Cash: A Very Good Thing
By Dian Vujovich
I’ve never been one to believe the advice from most money pros suggesting that everyone have enough money to cover three- to six-months of living expenses to cover life’s unexpected incidents. That’s crazy. Capped teeth will cost you more than that never mind finding a job. To get an equivalent or better job than the one you’ve got, provided you’ve got a job, can take months to years.
We all need to be able to get our hands on more cash than what it takes to run our households for a few months.
Based on our world today, the long-term goal of someone’s rainy day fund ought to be equivalent to at least one- if not two- or three- year’s worth of living expenses. That’s especially true for the self-employed, sole proprietor and small business owner.
As a freelancer, unemployment—or underemployment– is something I’m familiar with. It’s a hunt-and-peck kind of life on a number of different levels. It’s also a life that allows for a lot of individual freedoms and a need for strong money management skills. Similarly, a small business owner always faces a changing economy and has to have money available to keep her business running in good times as well as bad.
With the numbers of the unemployed soaring, the market’s fall and little building, retail or manufacturing growth happening, having a big fat wad of cash today makes you Queen of the Hill and enviable. Plus, it’s a can’t-be-beat security blanket. Always has been. Always will be. No matter what a broker, financial planner, talking financial head, pie chart or investment pyramid suggests.
So how do you get that bundle? Short of marrying an old, ill bajillionaire, sans a prenup, and leaving ripe banana peels on all the marble floors throughout your home, having a goal based on saving like a squirrel is a good start. Then you’ve got to follow through with that plan. Once created, a solid easy-to-get-at money base will keep your financial life humming along and you able to attend all the local charity balls.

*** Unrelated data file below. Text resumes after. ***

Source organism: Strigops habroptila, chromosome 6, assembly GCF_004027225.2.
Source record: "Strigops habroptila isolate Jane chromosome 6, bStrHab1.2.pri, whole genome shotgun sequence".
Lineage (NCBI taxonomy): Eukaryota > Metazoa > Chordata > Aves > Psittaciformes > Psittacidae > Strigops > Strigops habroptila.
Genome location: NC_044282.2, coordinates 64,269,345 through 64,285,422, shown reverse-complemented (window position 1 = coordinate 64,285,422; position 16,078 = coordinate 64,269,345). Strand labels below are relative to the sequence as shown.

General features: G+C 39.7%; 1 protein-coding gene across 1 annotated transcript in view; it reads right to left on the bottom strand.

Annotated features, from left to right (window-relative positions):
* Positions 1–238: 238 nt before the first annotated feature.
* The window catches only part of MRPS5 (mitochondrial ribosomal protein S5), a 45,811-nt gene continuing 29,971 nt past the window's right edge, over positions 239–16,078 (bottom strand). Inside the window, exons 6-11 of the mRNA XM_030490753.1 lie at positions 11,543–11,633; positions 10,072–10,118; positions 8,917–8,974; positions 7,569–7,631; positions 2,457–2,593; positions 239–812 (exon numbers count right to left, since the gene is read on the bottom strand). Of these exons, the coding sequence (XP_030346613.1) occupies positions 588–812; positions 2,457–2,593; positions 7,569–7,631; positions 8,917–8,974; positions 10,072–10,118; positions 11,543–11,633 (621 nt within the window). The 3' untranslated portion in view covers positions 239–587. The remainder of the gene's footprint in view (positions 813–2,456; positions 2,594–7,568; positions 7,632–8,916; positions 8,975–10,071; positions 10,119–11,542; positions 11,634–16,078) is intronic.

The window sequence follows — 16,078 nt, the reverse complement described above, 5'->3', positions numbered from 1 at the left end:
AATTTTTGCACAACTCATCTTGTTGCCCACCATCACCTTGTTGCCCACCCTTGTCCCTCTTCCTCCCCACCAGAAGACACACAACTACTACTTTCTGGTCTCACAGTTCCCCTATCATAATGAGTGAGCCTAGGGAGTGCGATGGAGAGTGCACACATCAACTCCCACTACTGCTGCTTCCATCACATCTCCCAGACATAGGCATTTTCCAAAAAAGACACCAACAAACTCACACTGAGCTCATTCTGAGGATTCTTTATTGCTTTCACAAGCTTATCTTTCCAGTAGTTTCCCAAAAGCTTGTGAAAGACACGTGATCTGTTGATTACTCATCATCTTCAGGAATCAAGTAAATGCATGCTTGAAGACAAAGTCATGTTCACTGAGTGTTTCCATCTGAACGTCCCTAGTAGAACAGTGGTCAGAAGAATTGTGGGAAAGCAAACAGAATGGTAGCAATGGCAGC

While nothing in life is completely risk-free, the least risky way to build such a base means using cash and cash equivalent kinds of products like money market accounts and short-maturing bonds from high-quality companies or Treasury bills.
I can almost hear someone reading this thinking, “Well, what about inflation?” That’s a legit concern but if your equity assets are down 35 or 40 percent and your cash and cash equivalent type investments are earning 2 or 3 or 4 percent today, watching your cash grow—even in small increments—generally makes people feel good.
That’s not to say equities ought to be overlooked. Or, that we won’t see growth there. But it’s going to take a big turnaround, and a fair amount of time—as in a number of years— for stock market indices to grow 35 or 40 percent. And that will just get them back to even.
So you might say that in today’s credit crunch world, cash, cash equivalents and high-quality fixed-income products have a new luster to them: Buy a short-term bond, for instance, hold it to maturity or buy a CD and do the same even if the return is puny it’s an in-your-hand cash return. Yahoo, you’ve made some money to bank on. And that’s a good thing.
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